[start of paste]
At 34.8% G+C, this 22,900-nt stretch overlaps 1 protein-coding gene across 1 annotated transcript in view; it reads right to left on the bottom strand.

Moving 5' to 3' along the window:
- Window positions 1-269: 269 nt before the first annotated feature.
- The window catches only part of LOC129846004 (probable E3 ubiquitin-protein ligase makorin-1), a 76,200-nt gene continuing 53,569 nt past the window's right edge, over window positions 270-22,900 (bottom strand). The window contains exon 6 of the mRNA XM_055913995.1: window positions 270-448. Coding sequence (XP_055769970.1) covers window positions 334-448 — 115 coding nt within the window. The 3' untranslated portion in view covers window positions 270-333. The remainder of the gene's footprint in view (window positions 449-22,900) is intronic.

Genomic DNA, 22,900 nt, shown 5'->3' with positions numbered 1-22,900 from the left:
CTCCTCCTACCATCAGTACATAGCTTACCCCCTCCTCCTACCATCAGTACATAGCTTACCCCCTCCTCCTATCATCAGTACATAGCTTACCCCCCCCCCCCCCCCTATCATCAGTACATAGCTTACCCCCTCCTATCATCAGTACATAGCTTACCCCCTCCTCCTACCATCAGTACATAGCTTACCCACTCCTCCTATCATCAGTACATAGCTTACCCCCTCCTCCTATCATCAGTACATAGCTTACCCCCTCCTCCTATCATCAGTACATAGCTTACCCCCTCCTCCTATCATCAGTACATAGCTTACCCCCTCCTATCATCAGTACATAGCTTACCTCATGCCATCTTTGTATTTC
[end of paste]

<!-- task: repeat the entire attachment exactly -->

At 34.8% G+C, this 22,900-nt stretch overlaps 1 protein-coding gene across 1 annotated transcript in view; it reads right to left on the bottom strand.

Moving 5' to 3' along the window:
- Window positions 1-269: 269 nt before the first annotated feature.
- The window catches only part of LOC129846004 (probable E3 ubiquitin-protein ligase makorin-1), a 76,200-nt gene continuing 53,569 nt past the window's right edge, over window positions 270-22,900 (bottom strand). The window contains exon 6 of the mRNA XM_055913995.1: window positions 270-448. Coding sequence (XP_055769970.1) covers window positions 334-448 — 115 coding nt within the window. The 3' untranslated portion in view covers window positions 270-333. The remainder of the gene's footprint in view (window positions 449-22,900) is intronic.

Genomic DNA, 22,900 nt, shown 5'->3' with positions numbered 1-22,900 from the left:
CTCCTCCTACCATCAGTACATAGCTTACCCCCTCCTCCTACCATCAGTACATAGCTTACCCCCTCCTCCTATCATCAGTACATAGCTTACCCCCCCCCCCCCCCCTATCATCAGTACATAGCTTACCCCCTCCTATCATCAGTACATAGCTTACCCCCTCCTCCTACCATCAGTACATAGCTTACCCACTCCTCCTATCATCAGTACATAGCTTACCCCCTCCTCCTATCATCAGTACATAGCTTACCCCCTCCTCCTATCATCAGTACATAGCTTACCCCCTCCTCCTATCATCAGTACATAGCTTACCCCCTCCTATCATCAGTACATAGCTTACCTCATGCCATCTTTGTATTTC